Loop 2: Station 3
The Reedy River runs through Lake Conestee. Before the Lake Conestee Dam was constructed, the river meandered naturally through the broad floodplain here, and at one time flowed around the west side of Sparkleberry Island.
A river moves water but also transports large quantities of sediment, both suspended in the water and as bedload bouncing along the river bottom. It also carries nutrients, organic matter, and woody debris.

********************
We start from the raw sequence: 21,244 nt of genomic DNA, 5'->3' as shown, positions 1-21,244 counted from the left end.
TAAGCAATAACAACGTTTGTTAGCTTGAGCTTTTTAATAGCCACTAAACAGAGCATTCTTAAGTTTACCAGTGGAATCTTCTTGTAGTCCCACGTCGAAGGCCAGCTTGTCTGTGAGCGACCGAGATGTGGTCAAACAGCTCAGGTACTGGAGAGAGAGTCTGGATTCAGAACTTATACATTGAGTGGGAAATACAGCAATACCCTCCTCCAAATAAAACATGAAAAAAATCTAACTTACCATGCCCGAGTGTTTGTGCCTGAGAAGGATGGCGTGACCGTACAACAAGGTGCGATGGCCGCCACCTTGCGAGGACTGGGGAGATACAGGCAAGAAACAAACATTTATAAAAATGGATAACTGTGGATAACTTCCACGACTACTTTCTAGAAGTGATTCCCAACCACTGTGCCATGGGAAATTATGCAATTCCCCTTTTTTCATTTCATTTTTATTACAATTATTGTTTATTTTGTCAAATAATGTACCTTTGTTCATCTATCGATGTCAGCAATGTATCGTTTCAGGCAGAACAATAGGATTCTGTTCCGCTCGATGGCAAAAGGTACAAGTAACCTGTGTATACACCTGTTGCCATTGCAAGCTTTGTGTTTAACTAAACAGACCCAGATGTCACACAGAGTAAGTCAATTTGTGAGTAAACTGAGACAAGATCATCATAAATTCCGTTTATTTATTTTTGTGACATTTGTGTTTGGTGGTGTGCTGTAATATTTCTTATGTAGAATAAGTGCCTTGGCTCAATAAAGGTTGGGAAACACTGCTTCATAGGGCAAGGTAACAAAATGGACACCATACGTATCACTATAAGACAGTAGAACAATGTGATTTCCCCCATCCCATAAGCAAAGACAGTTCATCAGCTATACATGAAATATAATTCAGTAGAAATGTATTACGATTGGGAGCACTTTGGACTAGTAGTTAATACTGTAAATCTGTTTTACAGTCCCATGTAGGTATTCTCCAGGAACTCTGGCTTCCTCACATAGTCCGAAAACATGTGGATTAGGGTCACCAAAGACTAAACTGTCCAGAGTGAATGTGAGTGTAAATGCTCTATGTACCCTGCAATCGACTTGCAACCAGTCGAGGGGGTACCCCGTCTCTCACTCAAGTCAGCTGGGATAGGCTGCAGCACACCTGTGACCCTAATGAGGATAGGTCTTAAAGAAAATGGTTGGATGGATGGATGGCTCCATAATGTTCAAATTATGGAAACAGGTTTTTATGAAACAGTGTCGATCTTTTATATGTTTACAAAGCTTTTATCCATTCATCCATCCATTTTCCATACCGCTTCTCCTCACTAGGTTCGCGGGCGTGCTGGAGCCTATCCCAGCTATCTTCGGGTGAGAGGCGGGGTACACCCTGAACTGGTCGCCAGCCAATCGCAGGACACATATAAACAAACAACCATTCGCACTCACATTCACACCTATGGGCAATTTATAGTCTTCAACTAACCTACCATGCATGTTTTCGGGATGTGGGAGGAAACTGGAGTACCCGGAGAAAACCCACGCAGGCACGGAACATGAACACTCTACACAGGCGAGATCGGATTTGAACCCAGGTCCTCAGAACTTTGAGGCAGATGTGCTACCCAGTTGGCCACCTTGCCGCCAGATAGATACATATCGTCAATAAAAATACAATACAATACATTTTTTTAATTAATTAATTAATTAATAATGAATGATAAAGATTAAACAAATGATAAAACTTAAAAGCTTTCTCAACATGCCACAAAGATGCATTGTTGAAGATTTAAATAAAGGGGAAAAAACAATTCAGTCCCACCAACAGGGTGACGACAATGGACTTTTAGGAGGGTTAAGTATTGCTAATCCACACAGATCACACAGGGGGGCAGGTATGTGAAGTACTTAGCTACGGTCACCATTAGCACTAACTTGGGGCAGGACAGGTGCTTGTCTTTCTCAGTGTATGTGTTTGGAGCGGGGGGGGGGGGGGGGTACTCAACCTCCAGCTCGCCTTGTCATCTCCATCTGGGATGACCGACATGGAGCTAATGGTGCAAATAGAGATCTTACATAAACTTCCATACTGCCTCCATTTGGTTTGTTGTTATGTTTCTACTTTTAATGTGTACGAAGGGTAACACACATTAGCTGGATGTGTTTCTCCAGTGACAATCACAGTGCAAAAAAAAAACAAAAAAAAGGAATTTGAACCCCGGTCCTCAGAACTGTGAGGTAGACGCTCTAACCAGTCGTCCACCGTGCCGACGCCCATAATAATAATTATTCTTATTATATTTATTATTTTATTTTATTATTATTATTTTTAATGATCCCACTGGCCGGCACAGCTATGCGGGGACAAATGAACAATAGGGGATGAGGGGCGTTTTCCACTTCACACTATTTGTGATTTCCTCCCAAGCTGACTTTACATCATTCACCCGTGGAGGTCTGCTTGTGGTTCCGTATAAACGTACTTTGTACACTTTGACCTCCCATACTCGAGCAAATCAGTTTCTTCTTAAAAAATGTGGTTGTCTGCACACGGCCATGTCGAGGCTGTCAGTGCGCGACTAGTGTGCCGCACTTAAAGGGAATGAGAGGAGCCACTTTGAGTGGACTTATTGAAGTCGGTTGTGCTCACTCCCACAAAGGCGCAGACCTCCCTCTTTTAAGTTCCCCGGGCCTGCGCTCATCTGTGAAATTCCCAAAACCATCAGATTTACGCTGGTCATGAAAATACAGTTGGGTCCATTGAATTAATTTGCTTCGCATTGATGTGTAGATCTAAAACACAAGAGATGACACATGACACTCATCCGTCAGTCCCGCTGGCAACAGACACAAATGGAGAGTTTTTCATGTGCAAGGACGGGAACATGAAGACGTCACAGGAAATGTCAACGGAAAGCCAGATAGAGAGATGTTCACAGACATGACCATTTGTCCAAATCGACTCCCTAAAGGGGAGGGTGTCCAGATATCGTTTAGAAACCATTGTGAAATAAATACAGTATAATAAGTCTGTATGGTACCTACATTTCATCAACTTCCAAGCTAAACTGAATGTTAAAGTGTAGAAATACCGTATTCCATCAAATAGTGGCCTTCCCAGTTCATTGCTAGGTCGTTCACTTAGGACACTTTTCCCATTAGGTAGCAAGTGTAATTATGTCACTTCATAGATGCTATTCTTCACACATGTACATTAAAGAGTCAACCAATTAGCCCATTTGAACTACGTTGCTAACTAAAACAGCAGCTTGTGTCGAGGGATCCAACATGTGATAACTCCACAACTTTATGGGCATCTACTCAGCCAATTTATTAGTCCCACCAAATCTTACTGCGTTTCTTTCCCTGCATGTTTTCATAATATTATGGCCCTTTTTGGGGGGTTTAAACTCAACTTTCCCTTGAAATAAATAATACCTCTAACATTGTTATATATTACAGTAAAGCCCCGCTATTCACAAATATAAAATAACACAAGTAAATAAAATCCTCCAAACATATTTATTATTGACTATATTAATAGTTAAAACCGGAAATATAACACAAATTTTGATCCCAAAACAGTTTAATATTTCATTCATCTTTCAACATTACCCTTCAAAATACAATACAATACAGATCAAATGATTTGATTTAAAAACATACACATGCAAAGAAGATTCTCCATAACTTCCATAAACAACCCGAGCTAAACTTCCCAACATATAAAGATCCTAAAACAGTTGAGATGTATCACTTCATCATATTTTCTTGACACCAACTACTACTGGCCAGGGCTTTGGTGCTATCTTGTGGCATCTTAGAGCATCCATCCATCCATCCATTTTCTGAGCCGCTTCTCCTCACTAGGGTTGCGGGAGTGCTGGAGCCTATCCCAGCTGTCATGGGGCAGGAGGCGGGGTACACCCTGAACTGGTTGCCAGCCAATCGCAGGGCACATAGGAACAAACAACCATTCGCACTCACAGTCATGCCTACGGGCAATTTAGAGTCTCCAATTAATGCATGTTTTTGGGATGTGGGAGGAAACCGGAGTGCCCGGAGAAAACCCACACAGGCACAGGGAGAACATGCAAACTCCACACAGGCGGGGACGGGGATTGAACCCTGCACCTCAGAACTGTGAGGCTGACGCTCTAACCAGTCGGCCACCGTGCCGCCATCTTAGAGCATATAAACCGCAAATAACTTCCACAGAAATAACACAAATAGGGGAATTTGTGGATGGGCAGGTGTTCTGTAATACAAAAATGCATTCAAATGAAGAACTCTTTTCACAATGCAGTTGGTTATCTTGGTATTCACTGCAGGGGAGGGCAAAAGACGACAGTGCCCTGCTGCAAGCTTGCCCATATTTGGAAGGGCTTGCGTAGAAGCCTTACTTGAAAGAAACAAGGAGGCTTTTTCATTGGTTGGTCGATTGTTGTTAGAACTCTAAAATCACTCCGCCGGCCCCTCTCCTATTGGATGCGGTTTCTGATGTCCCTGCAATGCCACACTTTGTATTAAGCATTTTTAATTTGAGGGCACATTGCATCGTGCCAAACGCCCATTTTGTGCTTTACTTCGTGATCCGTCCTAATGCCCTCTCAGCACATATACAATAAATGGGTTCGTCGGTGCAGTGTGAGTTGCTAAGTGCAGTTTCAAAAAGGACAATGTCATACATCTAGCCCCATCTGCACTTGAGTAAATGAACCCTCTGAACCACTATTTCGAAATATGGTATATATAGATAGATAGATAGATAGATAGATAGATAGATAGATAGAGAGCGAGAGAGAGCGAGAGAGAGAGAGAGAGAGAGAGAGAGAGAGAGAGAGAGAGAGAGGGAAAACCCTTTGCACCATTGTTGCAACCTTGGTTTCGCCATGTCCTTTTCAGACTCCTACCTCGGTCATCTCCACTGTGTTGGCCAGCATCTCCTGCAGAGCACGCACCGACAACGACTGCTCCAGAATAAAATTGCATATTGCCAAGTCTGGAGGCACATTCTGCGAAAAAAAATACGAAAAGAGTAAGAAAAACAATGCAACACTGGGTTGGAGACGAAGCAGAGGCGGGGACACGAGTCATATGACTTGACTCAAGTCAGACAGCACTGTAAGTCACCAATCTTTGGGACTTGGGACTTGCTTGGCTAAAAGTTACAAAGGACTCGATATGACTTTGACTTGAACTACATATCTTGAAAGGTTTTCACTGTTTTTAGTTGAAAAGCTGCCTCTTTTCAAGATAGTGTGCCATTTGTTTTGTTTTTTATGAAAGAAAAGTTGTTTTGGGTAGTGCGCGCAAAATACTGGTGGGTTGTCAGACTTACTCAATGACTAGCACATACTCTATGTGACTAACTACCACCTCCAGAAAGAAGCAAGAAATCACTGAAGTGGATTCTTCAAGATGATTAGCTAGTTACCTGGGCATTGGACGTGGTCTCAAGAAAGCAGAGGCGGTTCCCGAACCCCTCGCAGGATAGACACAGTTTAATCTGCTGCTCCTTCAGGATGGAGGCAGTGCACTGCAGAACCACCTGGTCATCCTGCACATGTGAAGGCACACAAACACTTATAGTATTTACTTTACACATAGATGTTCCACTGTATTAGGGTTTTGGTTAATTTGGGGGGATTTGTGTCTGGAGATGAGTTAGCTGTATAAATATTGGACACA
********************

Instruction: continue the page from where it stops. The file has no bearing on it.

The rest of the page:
As water levels in the river rise in response to heavy rains, the river flows faster and deeper, with more energy and more erosive power. This energy erodes the banks on the outside of river bends, and deposits sediment (sandbars) on the inside of the turns, constantly changing the channel. Creatures and the vegetation living in and near the river must adapt to this dynamic environment.
Are rivers always changing?
Because rivers are forever moving water, solids and energy, they are constantly impacting their channels. Over hundreds of years, rivers meander across their floodplains, shifting their channels, sometimes gradually, sometimes abruptly.
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